Yesterday, the Illinois Appellate Court upheld a $1.9 million jury verdict to a bicyclist injured due to shoddy roadwork performed by the City of Chicago. With the decision the Court provided some important clarification regarding how a jury should be instructed in cases arising from injuries caused by an activity performed negligently by a local municipality.
The case, Smart v. The City of Chicago, 2013 IL App (1st) 120901, arose from an incident that occurred on July 1, 2007. On that day, Todd Smart, an avid cyclist, was riding his triathlon road bike east in the bike lane on Cortland Street near the intersection with North Marcey Street in Chicago. It was a route he knew well, having ridden his bike through the area countless times previously. As he approached the intersection he saw that the "street's surface changed from a smooth to a rugged texture as a result of a resurfacing project" being done by the City. He also saw that the utility covers in the road, "which are normally flush with the pavement, were protruding above the street surface." Worried, the cyclist slowed his bike. As he "approached one of the square [utility] covers, he steered left to go around it at which point the front tire of his bicycle lodged in the roadway." His bike stopped abruptly, throwing him into the road where he sustained a serious shoulder injury. Later, it was determined that the condition that caused the crash was a "gash or shallow trench" in the road created because a small grinder used during the road work was "left on and standing in one place." The bicyclist's attorneys retained a expert familiar with industry standards for resurfacing roadways to investigate the matter. He determined that the grinding and resurfacing work was not performed in compliance with industry standards, and that if the City had performed the work properly the trench would not have existed. The jury found for the bicyclist at the end of trial.
The City appealed believing that the jury was not properly instructed regarding what the bicyclist was required to prove. At the end of a trial in a personal injury case, after all of the evidence has been presented but before the jury begins its deliberations, the judge reads instructions to the jurors guiding them on exactly how they are to come to a decision. Those instructions are printed in a book, Illinois Pattern Jury Instructions. Which of those instructions are to be read to jurors is always a matter of debate between the sides in litigation and the judge is compelled to make some important decisions in that regard. To the non-lawyer such matters may sound like hyper-technical noise. But deciding how a jury is to be instructed is vitally important to reaching a fair outcome. In Smart, the City wanted the jury instructed in such a way that would have increased the plaintiff's/bicyclist's burden at trial, making it harder for the jury to find in his favor. At issue was whether the bicyclist's case was a premises liability action, or simply a negligence action. If the plaintiff's injuries were the result of a condition of the property (the road), then it was a premises liability action. If the crash was instead caused by the City's activity, then plaintiff's cause was a straight negligence action. If you are a law dork like me you can read the decision to understand how the court analyzed the matter. But the bottom line is that if the injuries were due to a condition then the plaintiff would have to prove that "the City had notice of the condition that posed an unreasonable risk of harm." Proving that a municipality had notice of a dangerous condition is notoriously difficult. I imagine that the City in Smart claimed that it was unaware of the existence of the trench that caused Mr. Smart's crash. It may have been very tough, perhaps even impossible, for the plaintiff to have proven that the City knew of the trench's existence before the crash occurred. However, the appellate court determined that the cause of the crash was not a condition, but rather was the result of an ongoing activity being conduced by the City and, "Given that fact, Smart was not required to show that the City had notice of the hazard." It was proper, therefore, that the trial judge provided Illinois Pattern Jury Instruction 120.02 which instructed the jury that,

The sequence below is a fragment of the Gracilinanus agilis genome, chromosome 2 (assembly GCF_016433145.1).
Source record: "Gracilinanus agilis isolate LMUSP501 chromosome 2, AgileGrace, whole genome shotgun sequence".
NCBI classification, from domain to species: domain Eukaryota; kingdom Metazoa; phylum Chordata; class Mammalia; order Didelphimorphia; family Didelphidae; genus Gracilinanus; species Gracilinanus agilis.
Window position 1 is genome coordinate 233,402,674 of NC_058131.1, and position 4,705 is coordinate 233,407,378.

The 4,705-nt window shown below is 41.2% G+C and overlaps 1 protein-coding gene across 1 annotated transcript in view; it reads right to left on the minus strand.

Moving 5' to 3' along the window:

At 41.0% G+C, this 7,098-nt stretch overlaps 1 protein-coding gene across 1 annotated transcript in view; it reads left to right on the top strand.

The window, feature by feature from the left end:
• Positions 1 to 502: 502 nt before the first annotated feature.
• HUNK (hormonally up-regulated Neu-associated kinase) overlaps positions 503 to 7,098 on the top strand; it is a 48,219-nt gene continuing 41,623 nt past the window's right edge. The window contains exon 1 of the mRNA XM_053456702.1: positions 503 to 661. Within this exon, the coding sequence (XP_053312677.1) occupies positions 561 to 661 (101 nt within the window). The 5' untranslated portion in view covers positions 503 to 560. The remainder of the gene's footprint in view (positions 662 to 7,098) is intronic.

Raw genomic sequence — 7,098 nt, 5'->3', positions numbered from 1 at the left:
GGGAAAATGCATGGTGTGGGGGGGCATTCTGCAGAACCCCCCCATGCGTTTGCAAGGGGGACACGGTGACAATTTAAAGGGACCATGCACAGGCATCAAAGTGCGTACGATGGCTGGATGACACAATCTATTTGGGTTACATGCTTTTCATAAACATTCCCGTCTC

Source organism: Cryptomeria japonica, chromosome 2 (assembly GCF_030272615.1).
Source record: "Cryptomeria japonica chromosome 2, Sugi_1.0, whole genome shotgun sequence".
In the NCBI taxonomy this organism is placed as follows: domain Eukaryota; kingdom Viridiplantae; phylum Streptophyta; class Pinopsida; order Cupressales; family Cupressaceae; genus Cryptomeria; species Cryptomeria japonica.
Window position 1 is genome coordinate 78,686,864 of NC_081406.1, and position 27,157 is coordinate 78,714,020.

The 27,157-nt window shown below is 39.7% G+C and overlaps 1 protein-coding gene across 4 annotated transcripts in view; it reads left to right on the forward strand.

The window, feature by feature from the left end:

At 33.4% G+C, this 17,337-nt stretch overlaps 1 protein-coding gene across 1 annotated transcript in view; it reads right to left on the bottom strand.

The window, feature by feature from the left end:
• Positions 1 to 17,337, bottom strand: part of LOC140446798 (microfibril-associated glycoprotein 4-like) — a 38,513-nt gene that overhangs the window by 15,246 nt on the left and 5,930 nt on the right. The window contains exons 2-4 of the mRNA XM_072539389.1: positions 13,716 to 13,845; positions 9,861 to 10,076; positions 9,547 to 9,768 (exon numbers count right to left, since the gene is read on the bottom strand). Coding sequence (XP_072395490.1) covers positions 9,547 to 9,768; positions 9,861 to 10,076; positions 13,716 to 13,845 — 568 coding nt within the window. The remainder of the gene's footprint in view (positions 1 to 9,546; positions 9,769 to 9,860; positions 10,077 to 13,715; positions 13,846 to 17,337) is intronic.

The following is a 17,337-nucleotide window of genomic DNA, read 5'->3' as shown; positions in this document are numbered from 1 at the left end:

It was the duty of [The City of Chicago], as an owner of the property in question, to exercise ordinary care to see that the property was reasonably safe for the use of those lawfully on the property.
The appellate court rejected the City's argument that the jury should have been instructed pursuant to Illinois Pattern Jury Instruction 120.08 which "requires a plaintiff pursuing a premises liability claim to prove that (1) there was a condition on the property that presented an unreasonable risk of harm, (2) defendant knew or in the exercise of ordinary care should have known of both the condition and the risk, (3) defendant could not reasonably expect that people on the property would not discover or realize the danger, (4) defendant was negligent in specific ways, (5) plaintiff was injured, and (6) defendant's negligence was the proximate cause of plaintiff's injury."
Smart is an important decision for Illinois bicyclists because it puts municipalities throughout our state on notice that when you do roadwork in an area designated for bicycle traffic, they must consider the safety of bicyclists. If they do not and a cyclist is hurt, then the municipality will be held responsible for the resulting harm.
It is unknown at this time whether the City intends to appeal the ruling to the Illinois Supreme Court. For the moment though, Smart is the law of our state.